As I walked back towards the doe and her fawn neither of them seemed to care that I was coming. I watched them the whole way until I was about 50 feet from them and then they both went tails up into the tree line. This doe and her fawn changed so many of the ideas I had about hunting. They didn’t care about my smell, the shot, or me walking right towards them. We talked a lot about this doe and her fawn later.

When I got up to my father in law he had been doing circles around where the moose was when he took his shot, but there was no sign of blood at all. We decided that I would follow his tracks into the bush while my father in law would try to circle around in case I would flush him out. I followed his tracks for a while and we came to a clearing and I saw my father in law in the distance. He signalled for me to keep going, so I got back on the tracks and followed them through until we met up on the road.

I said to my father in law that I think perhaps we have spooked him and should go back to camp for lunch to let the area calm down and try again in the afternoon. We chatted a bit in a quiet voice and then my father in law said he through we should give it another 20 minutes. He gave a nice long cow call and we just stood there in the open scanning the tree line.

Just as I swing around, I see something big and black standing on the ridgeline about 150m away. “Is that a moose?” I said out loud. “Where?” “On the ridgeline over there… It is a moose. He’s got antlers.” As I say it I lift up my rifle and look through the scope, it’s a front on shot and I decide instinctively that I would be better off kneeling. I take a knee, safety off, breath out, line up, BOOM! He drops on the spot like a sack of hammers as I rack another, and after a second or two put the safety back on. Now the adrenaline hits and my heart is beating in my ears. Did that just happen? My father in law tells me that he didn’t even see the moose until I took a knee and as soon as he realized I was about to shoot all he could do was put his fingers in his ears.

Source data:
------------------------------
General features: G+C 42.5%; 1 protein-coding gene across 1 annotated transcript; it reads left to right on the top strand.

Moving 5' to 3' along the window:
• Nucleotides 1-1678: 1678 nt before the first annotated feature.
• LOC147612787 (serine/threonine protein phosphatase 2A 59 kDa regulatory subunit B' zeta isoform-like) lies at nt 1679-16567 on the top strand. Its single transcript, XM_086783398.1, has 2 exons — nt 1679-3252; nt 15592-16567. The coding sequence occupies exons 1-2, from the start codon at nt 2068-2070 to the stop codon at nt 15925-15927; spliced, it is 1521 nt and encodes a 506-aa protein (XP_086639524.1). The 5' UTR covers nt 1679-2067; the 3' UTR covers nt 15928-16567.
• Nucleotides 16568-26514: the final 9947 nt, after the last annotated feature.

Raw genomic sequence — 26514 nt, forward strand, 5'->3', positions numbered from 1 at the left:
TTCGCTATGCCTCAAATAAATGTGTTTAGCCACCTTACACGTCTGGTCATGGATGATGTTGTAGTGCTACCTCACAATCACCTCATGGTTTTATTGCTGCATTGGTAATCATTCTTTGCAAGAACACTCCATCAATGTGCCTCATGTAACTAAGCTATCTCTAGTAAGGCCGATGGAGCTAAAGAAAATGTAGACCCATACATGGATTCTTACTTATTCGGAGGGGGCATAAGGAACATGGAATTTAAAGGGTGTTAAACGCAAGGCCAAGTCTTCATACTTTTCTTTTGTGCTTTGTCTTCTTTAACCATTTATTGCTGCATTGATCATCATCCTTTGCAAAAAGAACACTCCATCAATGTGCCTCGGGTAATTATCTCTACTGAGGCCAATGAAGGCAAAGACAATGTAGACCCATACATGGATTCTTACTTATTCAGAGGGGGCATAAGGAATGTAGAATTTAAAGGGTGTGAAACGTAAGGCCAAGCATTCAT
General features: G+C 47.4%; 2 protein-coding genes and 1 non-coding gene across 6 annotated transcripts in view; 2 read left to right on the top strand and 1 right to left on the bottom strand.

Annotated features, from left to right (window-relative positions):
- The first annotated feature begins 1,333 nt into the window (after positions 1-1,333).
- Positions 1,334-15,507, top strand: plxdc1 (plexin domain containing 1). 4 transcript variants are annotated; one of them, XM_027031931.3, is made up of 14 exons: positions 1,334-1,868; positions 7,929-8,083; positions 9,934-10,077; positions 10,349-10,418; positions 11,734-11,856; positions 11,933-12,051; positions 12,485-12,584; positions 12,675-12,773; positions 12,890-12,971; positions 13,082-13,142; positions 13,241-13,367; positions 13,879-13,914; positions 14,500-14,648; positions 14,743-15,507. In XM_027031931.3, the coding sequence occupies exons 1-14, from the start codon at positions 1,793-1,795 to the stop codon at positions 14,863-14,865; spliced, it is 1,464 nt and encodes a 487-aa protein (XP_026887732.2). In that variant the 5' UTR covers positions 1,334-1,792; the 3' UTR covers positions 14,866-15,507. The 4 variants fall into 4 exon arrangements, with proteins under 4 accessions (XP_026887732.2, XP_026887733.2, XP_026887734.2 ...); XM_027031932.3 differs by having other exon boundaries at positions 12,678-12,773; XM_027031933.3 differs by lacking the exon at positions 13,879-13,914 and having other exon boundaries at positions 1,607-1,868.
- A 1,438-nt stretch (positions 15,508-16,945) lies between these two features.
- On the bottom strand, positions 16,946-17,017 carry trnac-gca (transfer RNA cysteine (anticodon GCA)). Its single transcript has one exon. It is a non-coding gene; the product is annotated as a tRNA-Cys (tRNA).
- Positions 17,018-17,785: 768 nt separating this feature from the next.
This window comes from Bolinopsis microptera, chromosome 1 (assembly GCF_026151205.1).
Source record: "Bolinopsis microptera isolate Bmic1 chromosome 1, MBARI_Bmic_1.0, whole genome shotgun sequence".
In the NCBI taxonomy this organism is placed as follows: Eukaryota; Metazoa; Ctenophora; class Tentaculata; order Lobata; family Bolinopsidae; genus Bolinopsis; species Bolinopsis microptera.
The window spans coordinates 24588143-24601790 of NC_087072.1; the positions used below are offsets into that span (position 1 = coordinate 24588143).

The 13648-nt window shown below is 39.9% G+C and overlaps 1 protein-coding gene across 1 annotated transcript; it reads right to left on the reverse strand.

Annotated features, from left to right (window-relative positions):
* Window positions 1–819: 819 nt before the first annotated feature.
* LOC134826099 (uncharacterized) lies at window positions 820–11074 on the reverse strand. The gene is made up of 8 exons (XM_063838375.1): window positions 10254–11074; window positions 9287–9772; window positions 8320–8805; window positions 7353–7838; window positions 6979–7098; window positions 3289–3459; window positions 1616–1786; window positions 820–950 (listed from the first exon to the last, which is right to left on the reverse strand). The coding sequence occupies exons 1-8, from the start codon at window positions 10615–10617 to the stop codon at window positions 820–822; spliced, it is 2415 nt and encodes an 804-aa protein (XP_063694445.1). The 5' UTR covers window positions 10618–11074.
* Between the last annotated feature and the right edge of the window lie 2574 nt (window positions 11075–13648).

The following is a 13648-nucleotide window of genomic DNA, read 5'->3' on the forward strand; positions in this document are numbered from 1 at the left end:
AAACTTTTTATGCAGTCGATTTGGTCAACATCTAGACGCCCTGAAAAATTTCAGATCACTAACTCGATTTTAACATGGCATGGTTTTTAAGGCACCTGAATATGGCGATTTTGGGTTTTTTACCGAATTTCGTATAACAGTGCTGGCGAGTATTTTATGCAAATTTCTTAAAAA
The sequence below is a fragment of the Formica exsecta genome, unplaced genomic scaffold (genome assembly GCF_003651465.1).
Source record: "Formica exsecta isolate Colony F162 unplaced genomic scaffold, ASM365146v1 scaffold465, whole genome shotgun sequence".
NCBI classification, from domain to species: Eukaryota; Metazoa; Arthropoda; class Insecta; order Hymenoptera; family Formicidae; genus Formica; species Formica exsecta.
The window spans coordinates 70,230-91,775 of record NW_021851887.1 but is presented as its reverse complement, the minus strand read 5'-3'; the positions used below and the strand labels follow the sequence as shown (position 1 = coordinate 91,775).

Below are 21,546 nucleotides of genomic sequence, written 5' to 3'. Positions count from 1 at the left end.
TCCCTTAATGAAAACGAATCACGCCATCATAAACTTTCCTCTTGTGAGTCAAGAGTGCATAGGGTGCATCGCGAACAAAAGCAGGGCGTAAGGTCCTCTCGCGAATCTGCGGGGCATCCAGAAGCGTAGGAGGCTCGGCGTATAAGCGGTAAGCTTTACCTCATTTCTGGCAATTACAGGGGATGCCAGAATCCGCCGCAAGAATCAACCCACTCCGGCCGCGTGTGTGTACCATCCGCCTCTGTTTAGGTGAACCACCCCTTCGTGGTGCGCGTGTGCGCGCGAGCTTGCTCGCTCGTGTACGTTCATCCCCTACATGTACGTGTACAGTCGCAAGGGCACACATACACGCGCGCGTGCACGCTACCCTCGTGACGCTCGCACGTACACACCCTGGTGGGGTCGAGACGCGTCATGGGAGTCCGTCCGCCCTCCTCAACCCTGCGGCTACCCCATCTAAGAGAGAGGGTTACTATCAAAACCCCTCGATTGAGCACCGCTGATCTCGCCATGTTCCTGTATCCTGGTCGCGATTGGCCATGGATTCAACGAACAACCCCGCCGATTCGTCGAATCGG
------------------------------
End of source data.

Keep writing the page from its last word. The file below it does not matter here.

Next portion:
With my heart pounding I started second guessing myself. Were those antlers or just really big ears? Oh no, did I just shoot a cow? Did I rush that too much? I see him thrash about for a second. I look through my scope and I see his head and antlers. Thank goodness. Probably unnecessarily, I flip the safety off and put a round right between his eyes just to make sure it’s over and he isn’t suffering. I’ll reassemble the skull bits later to mount the antlers.

Notice the flies around my head.  It was the warmest day of the trip.  Also note the broken tines on his right side.